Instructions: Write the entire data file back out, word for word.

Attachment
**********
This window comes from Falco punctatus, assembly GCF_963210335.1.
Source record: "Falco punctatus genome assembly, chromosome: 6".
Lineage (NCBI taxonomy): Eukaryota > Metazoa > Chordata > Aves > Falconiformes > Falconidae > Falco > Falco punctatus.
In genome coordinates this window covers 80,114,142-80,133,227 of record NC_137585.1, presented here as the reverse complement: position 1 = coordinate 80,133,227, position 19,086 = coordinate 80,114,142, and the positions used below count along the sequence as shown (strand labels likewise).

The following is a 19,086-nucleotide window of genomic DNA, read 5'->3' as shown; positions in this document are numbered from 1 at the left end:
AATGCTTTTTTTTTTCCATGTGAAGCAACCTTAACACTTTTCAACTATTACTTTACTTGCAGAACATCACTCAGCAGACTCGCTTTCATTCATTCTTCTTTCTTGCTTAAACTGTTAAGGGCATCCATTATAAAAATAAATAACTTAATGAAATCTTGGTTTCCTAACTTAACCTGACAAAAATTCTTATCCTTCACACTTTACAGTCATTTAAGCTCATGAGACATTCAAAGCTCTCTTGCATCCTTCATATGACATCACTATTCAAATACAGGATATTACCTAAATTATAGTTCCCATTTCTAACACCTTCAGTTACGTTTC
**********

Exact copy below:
This window comes from Falco punctatus, assembly GCF_963210335.1.
Source record: "Falco punctatus genome assembly, chromosome: 6".
Lineage (NCBI taxonomy): Eukaryota > Metazoa > Chordata > Aves > Falconiformes > Falconidae > Falco > Falco punctatus.
In genome coordinates this window covers 80,114,142-80,133,227 of record NC_137585.1, presented here as the reverse complement: position 1 = coordinate 80,133,227, position 19,086 = coordinate 80,114,142, and the positions used below count along the sequence as shown (strand labels likewise).

The following is a 19,086-nucleotide window of genomic DNA, read 5'->3' as shown; positions in this document are numbered from 1 at the left end:
AATGCTTTTTTTTTTCCATGTGAAGCAACCTTAACACTTTTCAACTATTACTTTACTTGCAGAACATCACTCAGCAGACTCGCTTTCATTCATTCTTCTTTCTTGCTTAAACTGTTAAGGGCATCCATTATAAAAATAAATAACTTAATGAAATCTTGGTTTCCTAACTTAACCTGACAAAAATTCTTATCCTTCACACTTTACAGTCATTTAAGCTCATGAGACATTCAAAGCTCTCTTGCATCCTTCATATGACATCACTATTCAAATACAGGATATTACCTAAATTATAGTTCCCATTTCTAACACCTTCAGTTACGTTTC